Green Party leader Elizabeth May, flanked by her candidates in HRM, unwrapped the costs of their election promises in Halifax yesterday. There are some substantial ones: an estimated $27 billion a year for universal Pharmacare, $18 billion a year to provide dental care for poor Canadians, and $1 billion more each year to support daycare and the Canada Child Benefit until that amount reaches 1% of GDP. Amazingly, that’s not expected to happen for 10 years. There’s of course money for green housing projects and money for municipalities that would flow from a one percentage point cut to the GST.
To pay for it all, picture Elizabeth May decked out in a green Robin Hood outfit (careful with costumes) wandering in Sherwood Forest. There are a number of changes that affect big corporations and wealthy Canadians that the Greens claim will pay for their spending plans and lead to a balanced budget five years after forming government.
“I’m often asked how are we going to pay for support for people and climate action but they never ask how the old-line parties will fund oil and gas subsidies or tax cuts for large corporations,” said the Green leader. “We can afford to redirect money from tax loopholes and corporate handouts to invest in the lives of people.”
The Green platform would no longer allow executives to write off entertainment expenses such as box seats. It promises to do away with offshore tax havens and end subsidies to oil and gas producers as well as some mining interests. It would close the loophole that allows capital gains to escape the taxman. Where the Greens get most creative to find billions for their programs is not going to win many votes on Bay Street.
The platform would impose a 1% tax on wealth over $20 million (not a problem for most of us). The Greens would hike the corporate income tax rate substantially — from 15 to 21% — while maintaining the small business rate at 9%. There will be a banking tax set at point-five or 0.5% on the value of every financial transaction. And, May said they have plans to introduce a tax on video-streaming services such as Facebook and Netflix, which currently pay no tax in Canada. They would impose a 10% tax on sugary drinks before the sales tax.
You can check this site where the Parliamentary Budget Office reviewed 24 cost commitments made in the Green Party platform and suggests with what degree of certainty or skepticism the party’s promises should be taken. Have fun.
The Green Party is the one most often perceived as going to the wall to make changes that will cut carbon emissions to reduce or at least slow down the pace of global warming. While the other federal political parties chew over how much carbon needs to be cut and what type of taxes and incentives will force companies and individuals to change their behaviour, Elizabeth May’s Green Party goes further.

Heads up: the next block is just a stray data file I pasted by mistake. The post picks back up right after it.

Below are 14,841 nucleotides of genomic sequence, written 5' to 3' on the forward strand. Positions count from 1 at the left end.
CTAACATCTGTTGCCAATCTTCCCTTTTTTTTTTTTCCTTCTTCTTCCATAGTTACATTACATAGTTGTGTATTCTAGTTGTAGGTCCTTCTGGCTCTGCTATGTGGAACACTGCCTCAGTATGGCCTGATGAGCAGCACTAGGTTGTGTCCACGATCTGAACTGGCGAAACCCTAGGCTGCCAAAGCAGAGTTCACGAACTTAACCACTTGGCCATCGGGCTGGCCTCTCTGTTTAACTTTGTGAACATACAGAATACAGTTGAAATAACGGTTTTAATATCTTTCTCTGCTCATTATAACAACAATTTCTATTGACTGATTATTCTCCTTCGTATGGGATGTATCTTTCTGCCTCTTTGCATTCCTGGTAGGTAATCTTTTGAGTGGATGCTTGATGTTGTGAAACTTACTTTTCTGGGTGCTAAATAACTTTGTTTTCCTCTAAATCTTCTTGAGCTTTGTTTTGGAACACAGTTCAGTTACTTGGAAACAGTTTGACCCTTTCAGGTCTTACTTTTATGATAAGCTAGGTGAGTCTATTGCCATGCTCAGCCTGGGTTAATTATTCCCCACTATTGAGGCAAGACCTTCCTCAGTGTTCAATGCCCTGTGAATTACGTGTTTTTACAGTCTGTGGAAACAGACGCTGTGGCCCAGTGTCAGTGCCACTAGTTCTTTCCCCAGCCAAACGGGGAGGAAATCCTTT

“By 2030, the Canadian grid will be de-carbonized,” May declared, “from coast to coast to coast. Our ‘Mission Possible’ platform accelerates this shift to zero carbon emissions, which is doable by 2030.”
That Green Party promise comes into direct conflict with an agreement the Nova Scotia Liberal government has with the federal Liberal government to transition Nova Scotia off coal at a slower pace to avoid “rate shock” for consumers.
“By agreeing not to force the closure of all coal plants by 2030, it allows the flexibility to operate coal plants when we have to — for example, when the wind isn’t blowing or it’s very cold in the winter — on the condition that by the end of 2050, Nova Scotia has cut emissions by the same amount as if the plants had been closed in 2030,” said Murray Coolican, Nova Scotia’s deputy minister of Environment, in November 2016 after a deal was struck with the Trudeau government. “This equivalency agreement with Ottawa protects ratepayers from a significant price bump tied to using natural gas.”
During the previous 10 years, from 2005-2016, as renewable energy targets began weaning Nova Scotia Power off coal, ratepayers experienced a 63% increase in their power bills. The Trudeau government agreed to extend the life of the coal-fired power plants in Cape Breton and Trenton until 2040 so they could run on an “as needed basis” to back up renewable sources of energy such as wind and imported hydro from Muskrat Falls (now scheduled to arrive by June, 2020) and possibly hydro from Quebec.
Imports should lower Nova Scotia’s dependence on fossil fuels from 64% to something closer to 40%. But that still makes May’s insistence on a zero carbon grid by 2030 a promise with potentially big consequences for Nova Scotians if the Greens were to form government.
So how would a Green federal government deal with Nova Scotia’s agreement to keep the coal plants open until 2040?
“Our plan is not optional,” said Green leader May firmly in response to that uncomfortable question. “We hope it is one that Greta will find acceptable.”
Greta Thunberg, unless you have been living under a rock, is the 16-year-old Swedish woman who has inspired young people all over the world to take to the streets to convince governments action on climate change can’t wait. (A demonstration planned for downtown Halifax tomorrow is likely to be the largest in provincial history.)
Canada’s Green Party has benefited from the attention young Greta has brought to its core value. And yesterday’s release of a costed platform where the Parliamentary Budget Office had a finger in the pie is an attempt to persuade Canadians that the Greens may be more than a one-trick pony.
“During the previous 10 years, from 2005-2016, as renewable energy targets began weaning Nova Scotia Power off coal, ratepayers experienced a 63% increase in their power bills. ”
Unless this statement gets broken down between how much of the rate increase was due to coal price and how much was related to renewables this statement is meaningless. It sounds like something Darrel Dexter or Stephen McNell would say not a journalist.